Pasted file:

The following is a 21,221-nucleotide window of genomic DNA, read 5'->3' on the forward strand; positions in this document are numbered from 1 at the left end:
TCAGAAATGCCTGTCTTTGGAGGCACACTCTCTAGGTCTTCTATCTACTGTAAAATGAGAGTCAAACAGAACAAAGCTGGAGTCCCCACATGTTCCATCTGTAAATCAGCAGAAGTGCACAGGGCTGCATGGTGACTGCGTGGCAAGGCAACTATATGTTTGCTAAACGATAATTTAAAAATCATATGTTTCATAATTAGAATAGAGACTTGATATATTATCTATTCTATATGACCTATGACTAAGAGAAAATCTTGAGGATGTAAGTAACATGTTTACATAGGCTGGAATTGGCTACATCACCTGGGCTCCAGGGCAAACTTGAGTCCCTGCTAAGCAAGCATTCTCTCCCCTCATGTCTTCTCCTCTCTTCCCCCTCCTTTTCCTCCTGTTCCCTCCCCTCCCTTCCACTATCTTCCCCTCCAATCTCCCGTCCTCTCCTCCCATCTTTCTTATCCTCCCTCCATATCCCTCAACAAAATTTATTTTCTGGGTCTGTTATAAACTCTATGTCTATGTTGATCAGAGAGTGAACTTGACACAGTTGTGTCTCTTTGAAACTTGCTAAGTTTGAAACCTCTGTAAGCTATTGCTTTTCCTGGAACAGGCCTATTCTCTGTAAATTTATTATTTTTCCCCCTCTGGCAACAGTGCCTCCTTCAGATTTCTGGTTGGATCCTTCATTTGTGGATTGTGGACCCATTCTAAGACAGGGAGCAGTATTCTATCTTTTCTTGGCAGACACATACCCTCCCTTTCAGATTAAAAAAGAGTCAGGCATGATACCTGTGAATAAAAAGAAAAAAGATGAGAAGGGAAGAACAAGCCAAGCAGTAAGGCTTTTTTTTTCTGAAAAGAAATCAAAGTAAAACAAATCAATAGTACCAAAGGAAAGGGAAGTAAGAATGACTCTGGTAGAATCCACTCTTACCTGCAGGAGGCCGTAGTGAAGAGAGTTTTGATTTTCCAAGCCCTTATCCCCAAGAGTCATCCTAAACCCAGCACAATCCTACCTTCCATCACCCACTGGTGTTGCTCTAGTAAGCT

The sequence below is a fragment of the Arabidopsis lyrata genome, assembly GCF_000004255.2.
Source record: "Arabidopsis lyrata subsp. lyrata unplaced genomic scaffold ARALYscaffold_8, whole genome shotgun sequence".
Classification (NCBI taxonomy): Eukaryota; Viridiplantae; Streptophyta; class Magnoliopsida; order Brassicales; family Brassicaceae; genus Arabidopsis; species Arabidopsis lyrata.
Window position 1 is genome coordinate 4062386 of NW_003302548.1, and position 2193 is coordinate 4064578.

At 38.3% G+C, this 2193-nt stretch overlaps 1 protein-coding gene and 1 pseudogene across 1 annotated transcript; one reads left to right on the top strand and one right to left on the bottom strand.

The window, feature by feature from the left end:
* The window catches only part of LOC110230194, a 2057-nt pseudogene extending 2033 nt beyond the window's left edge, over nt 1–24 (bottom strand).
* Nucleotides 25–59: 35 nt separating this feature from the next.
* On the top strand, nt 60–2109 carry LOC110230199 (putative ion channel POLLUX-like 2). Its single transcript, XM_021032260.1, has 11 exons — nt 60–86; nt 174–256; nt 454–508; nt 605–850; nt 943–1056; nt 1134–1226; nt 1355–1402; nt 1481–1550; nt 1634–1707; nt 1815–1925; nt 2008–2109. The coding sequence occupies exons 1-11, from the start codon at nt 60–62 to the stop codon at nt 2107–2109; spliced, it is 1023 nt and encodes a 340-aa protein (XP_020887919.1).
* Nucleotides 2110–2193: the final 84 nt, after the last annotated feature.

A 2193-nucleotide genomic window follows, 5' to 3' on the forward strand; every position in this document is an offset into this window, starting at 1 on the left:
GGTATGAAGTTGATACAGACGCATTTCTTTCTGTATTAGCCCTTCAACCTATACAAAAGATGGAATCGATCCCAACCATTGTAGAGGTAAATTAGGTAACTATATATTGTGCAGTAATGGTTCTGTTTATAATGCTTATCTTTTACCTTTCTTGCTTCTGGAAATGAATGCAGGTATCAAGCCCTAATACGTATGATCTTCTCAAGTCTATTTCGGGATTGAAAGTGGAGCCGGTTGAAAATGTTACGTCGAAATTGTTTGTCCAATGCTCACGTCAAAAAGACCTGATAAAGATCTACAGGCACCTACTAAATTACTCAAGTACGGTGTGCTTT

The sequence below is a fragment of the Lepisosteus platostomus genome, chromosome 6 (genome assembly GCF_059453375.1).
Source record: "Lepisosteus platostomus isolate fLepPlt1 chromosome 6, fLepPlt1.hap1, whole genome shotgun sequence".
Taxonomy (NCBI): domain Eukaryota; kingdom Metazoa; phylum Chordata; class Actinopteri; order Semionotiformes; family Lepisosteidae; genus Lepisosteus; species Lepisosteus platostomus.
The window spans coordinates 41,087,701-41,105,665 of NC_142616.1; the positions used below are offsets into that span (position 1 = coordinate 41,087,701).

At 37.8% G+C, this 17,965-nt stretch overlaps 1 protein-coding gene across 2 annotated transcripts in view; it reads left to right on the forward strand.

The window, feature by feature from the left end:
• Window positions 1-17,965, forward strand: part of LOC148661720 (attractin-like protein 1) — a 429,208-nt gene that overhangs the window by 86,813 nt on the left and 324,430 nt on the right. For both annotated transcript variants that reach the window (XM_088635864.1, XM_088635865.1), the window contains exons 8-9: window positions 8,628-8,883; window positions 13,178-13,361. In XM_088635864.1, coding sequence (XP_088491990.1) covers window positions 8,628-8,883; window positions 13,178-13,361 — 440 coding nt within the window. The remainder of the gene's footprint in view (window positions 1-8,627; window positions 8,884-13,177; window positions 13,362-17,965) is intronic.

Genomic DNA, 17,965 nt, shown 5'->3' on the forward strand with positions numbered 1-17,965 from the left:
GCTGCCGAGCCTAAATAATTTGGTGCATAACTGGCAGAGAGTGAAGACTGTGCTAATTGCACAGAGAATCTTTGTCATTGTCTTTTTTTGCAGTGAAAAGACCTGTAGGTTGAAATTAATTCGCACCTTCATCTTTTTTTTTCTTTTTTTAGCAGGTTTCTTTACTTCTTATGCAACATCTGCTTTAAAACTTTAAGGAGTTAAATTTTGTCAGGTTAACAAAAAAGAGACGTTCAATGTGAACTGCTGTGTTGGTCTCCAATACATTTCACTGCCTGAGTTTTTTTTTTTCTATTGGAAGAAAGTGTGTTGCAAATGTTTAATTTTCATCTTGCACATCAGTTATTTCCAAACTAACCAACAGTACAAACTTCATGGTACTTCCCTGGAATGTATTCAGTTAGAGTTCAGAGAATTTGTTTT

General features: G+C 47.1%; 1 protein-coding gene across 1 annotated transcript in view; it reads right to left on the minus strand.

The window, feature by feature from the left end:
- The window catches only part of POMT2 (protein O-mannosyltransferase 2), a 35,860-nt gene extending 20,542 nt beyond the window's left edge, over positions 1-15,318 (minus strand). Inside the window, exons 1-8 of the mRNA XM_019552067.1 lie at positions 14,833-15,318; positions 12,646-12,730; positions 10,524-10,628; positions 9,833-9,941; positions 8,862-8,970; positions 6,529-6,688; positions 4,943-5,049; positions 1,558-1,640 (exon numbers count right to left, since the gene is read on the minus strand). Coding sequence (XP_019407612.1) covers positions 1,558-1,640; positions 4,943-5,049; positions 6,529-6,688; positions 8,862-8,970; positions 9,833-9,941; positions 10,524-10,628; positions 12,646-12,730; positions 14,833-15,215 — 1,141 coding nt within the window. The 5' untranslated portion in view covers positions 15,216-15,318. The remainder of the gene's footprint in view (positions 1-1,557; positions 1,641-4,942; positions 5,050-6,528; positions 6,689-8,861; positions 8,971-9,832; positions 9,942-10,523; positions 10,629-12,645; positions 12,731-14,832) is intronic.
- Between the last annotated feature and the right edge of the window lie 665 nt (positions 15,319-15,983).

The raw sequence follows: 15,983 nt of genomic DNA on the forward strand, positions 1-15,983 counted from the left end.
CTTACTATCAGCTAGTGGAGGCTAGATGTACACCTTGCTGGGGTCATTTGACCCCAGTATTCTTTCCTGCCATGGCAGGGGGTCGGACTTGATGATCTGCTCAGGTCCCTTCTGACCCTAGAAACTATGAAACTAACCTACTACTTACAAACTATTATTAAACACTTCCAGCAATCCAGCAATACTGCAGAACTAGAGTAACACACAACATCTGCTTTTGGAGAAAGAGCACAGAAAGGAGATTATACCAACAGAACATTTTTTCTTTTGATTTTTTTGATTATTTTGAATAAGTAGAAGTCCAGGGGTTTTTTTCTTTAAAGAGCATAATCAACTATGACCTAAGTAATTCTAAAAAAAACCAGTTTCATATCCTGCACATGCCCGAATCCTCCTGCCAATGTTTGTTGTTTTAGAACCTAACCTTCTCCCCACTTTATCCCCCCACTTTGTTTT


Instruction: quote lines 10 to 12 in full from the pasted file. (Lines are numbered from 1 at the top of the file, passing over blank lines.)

* Nucleotides 25–59: 35 nt separating this feature from the next.
* On the top strand, nt 60–2109 carry LOC110230199 (putative ion channel POLLUX-like 2). Its single transcript, XM_021032260.1, has 11 exons — nt 60–86; nt 174–256; nt 454–508; nt 605–850; nt 943–1056; nt 1134–1226; nt 1355–1402; nt 1481–1550; nt 1634–1707; nt 1815–1925; nt 2008–2109. The coding sequence occupies exons 1-11, from the start codon at nt 60–62 to the stop codon at nt 2107–2109; spliced, it is 1023 nt and encodes a 340-aa protein (XP_020887919.1).
* Nucleotides 2110–2193: the final 84 nt, after the last annotated feature.